Analyzing Sentence Structure Earlier chapters focused on words: how to identify them, analyze their structure, assign them to lexical categories, and access their meanings. We regularities of development of children also seen how to identify patterns in word sequences or n-grams.
However, these methods only scratch the surface of the complex constraints that govern sentences. We need a way to deal with the ambiguity that natural language is famous for. How can we use a formal grammar to describe the structure of an unlimited set of sentences? How do we represent the structure of sentences using syntax trees? How do parsers analyze a sentence and automatically build a syntax tree? Along the way, we will cover the fundamentals of English syntax, and see that there are systematic aspects of meaning that are much easier to capture once we have identified the structure of sentences.
1 Linguistic Data and Unlimited Possibilities Previous chapters have shown you how to process and analyse text corpora, and we have stressed the challenges for NLP in dealing with the vast amount of electronic language data that is growing daily. English will say that most such examples are errors, and therefore not part of English after all. Accordingly, we can argue that the “modern English” is not equivalent to the very big set of word sequences in our imaginary corpus. Speakers of English can make judgements about these sequences, and will reject some of them as being ungrammatical. Equally, it is easy to compose a new sentence and have speakers agree that it is perfectly good English. For example, sentences have an interesting property that they can be embedded inside larger sentences.
These are templates for taking a sentence and constructing a bigger sentence. With a bit of ingenuity we can construct some really long sentences using these templates. Here’s an impressive example from a Winnie the Pooh story by A. We can see from this example that language provides us with constructions which seem to allow us to extend sentences indefinitely. It is also striking that we can understand sentences of arbitrary length that we’ve never heard before: it’s not hard to concoct an entirely novel sentence, one that has probably never been used before in the history of the language, yet all speakers of the language will understand it. The purpose of a grammar is to give an explicit description of a language. But the way in which we think of a grammar is closely intertwined with what we consider to be a language.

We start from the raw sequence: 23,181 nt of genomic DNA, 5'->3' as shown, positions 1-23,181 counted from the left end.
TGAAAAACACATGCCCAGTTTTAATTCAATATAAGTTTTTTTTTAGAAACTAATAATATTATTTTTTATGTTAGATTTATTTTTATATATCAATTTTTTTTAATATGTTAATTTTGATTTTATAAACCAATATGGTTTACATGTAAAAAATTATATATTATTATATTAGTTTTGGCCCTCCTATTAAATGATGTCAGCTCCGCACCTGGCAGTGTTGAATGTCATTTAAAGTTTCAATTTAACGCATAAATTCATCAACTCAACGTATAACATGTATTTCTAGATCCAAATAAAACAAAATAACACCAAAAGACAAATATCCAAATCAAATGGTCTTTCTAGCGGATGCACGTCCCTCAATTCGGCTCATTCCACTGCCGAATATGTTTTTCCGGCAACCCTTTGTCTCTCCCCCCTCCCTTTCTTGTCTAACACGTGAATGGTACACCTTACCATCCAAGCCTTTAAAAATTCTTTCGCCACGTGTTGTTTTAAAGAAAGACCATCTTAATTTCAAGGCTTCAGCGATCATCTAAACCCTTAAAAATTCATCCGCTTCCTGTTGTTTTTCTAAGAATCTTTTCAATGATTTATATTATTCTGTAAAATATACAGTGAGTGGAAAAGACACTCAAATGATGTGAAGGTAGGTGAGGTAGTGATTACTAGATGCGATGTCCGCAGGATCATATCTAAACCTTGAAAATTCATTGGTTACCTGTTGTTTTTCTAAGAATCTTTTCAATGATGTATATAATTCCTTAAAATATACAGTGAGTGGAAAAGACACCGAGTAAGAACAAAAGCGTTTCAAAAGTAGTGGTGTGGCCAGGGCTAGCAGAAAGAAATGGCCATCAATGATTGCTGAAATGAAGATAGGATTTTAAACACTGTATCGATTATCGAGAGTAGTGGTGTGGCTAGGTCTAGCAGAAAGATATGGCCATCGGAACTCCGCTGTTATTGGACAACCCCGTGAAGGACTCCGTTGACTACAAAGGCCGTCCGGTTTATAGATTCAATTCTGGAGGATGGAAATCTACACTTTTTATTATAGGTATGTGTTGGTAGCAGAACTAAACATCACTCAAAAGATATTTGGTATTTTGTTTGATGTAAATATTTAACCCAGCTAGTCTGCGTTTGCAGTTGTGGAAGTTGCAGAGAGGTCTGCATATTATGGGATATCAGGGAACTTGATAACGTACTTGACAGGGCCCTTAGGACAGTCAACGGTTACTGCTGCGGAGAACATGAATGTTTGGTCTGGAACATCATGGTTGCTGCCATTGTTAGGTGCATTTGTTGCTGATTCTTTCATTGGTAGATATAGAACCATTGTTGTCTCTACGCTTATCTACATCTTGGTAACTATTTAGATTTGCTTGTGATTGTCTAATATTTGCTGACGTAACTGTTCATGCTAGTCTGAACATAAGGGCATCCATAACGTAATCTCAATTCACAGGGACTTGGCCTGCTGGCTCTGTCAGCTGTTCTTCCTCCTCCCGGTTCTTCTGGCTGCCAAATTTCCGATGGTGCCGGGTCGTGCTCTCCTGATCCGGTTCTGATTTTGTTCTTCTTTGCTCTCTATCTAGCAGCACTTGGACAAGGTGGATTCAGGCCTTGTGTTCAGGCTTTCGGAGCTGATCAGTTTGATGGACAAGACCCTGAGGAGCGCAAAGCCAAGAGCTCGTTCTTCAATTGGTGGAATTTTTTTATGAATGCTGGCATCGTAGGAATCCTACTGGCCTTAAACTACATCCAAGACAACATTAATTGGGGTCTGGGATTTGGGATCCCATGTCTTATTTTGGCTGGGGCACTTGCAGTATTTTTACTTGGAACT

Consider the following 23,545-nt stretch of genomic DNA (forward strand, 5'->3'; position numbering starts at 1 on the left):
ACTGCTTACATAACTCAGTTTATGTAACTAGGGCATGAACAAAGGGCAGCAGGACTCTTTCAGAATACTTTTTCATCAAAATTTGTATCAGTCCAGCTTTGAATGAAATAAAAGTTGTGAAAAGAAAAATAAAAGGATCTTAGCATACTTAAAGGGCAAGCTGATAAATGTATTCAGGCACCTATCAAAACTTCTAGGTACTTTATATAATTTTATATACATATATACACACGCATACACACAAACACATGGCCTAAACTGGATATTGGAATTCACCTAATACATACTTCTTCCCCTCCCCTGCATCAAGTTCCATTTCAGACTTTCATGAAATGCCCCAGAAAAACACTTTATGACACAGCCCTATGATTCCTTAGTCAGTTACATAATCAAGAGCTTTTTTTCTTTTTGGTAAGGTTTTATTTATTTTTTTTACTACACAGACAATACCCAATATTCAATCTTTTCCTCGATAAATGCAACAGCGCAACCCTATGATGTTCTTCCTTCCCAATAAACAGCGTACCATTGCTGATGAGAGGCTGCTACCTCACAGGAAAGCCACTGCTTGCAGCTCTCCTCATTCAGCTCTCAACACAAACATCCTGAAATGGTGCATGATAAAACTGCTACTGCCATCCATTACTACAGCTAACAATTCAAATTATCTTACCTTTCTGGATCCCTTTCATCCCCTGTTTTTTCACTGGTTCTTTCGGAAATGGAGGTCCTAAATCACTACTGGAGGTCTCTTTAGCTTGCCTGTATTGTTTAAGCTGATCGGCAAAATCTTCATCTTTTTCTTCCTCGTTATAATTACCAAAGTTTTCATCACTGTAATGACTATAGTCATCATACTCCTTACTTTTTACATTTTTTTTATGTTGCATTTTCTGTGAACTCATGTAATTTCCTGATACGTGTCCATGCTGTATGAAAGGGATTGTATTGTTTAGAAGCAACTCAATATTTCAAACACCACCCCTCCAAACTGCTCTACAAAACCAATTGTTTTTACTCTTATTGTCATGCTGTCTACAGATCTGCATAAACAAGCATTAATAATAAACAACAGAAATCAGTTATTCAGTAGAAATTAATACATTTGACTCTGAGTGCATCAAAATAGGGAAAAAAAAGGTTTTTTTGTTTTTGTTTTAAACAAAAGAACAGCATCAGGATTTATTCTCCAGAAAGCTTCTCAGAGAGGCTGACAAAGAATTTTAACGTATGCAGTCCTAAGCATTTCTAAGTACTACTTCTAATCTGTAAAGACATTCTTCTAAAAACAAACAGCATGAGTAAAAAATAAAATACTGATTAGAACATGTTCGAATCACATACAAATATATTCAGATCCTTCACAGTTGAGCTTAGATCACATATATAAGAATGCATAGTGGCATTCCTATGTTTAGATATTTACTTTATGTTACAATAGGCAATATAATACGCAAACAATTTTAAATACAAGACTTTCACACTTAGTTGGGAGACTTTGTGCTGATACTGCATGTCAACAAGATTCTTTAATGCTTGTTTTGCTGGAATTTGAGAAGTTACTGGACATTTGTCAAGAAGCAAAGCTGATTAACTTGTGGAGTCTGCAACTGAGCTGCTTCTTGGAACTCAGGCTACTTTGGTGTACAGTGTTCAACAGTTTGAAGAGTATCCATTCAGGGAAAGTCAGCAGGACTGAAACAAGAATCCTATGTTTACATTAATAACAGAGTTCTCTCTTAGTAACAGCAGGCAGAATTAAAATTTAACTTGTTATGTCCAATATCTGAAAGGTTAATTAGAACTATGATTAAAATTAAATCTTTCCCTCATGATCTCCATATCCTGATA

Is it a large but finite set of observed utterances and written texts? Is it something more abstract like the implicit knowledge that competent speakers have about grammatical sentences? Or is it some combination of the two? We won’t take a stand on this issue, but instead will introduce the main approaches. In this chapter, we will adopt the formal framework of “generative grammar”, in which a “language” is considered to be nothing more than an enormous collection of all grammatical sentences, and a grammar is a formal notation that can be used for “generating” the members of this set. While hunting in Africa, I shot an elephant in my pajamas. How he got into my pajamas, I don’t know.